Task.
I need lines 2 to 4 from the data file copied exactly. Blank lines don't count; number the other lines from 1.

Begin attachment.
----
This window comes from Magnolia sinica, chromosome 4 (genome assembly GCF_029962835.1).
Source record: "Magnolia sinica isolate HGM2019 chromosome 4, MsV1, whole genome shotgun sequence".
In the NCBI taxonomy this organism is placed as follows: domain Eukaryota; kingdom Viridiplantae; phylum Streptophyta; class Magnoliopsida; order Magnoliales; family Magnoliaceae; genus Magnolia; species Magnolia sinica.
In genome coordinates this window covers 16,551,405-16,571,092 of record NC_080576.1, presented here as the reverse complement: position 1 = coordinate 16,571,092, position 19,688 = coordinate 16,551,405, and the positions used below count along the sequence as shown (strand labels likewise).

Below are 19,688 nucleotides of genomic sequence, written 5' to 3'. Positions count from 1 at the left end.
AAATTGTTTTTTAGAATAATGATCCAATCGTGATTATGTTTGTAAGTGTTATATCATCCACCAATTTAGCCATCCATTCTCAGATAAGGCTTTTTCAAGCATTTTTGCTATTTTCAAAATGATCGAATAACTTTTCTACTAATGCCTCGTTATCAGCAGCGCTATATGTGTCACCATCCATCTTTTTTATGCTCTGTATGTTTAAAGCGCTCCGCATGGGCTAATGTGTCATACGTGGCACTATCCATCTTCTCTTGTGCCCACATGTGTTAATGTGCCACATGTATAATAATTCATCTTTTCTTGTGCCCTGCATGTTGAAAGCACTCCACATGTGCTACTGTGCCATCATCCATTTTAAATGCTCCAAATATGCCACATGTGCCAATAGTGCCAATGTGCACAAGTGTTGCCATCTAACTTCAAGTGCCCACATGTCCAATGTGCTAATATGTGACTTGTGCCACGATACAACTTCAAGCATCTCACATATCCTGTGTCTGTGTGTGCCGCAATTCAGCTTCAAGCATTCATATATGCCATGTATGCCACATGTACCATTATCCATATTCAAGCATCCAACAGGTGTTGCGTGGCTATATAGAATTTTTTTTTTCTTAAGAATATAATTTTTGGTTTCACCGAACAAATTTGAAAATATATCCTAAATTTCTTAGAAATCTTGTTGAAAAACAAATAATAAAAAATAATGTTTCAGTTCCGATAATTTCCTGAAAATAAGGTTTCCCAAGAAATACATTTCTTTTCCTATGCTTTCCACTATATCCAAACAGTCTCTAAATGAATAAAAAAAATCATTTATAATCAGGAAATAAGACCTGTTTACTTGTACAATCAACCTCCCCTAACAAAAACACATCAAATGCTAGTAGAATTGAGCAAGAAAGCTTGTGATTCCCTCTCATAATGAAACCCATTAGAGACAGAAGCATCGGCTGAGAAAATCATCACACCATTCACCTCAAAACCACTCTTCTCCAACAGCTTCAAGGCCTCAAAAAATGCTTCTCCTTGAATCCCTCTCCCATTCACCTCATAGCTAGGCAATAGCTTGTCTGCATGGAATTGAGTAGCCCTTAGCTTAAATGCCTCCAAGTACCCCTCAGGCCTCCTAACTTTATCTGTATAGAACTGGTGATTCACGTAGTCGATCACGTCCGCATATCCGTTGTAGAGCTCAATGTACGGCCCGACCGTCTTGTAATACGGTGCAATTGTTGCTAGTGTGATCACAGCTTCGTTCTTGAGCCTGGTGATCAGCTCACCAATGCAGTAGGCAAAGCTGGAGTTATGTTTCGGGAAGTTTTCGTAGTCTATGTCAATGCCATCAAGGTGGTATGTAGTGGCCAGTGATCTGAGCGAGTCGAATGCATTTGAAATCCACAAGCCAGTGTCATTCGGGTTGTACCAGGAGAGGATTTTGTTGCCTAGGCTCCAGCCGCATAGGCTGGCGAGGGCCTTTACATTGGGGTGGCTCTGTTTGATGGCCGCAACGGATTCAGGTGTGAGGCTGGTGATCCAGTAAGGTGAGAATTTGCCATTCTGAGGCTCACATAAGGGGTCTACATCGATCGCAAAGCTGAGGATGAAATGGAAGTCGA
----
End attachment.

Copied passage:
Source record: "Magnolia sinica isolate HGM2019 chromosome 4, MsV1, whole genome shotgun sequence".
In the NCBI taxonomy this organism is placed as follows: domain Eukaryota; kingdom Viridiplantae; phylum Streptophyta; class Magnoliopsida; order Magnoliales; family Magnoliaceae; genus Magnolia; species Magnolia sinica.
In genome coordinates this window covers 16,551,405-16,571,092 of record NC_080576.1, presented here as the reverse complement: position 1 = coordinate 16,571,092, position 19,688 = coordinate 16,551,405, and the positions used below count along the sequence as shown (strand labels likewise).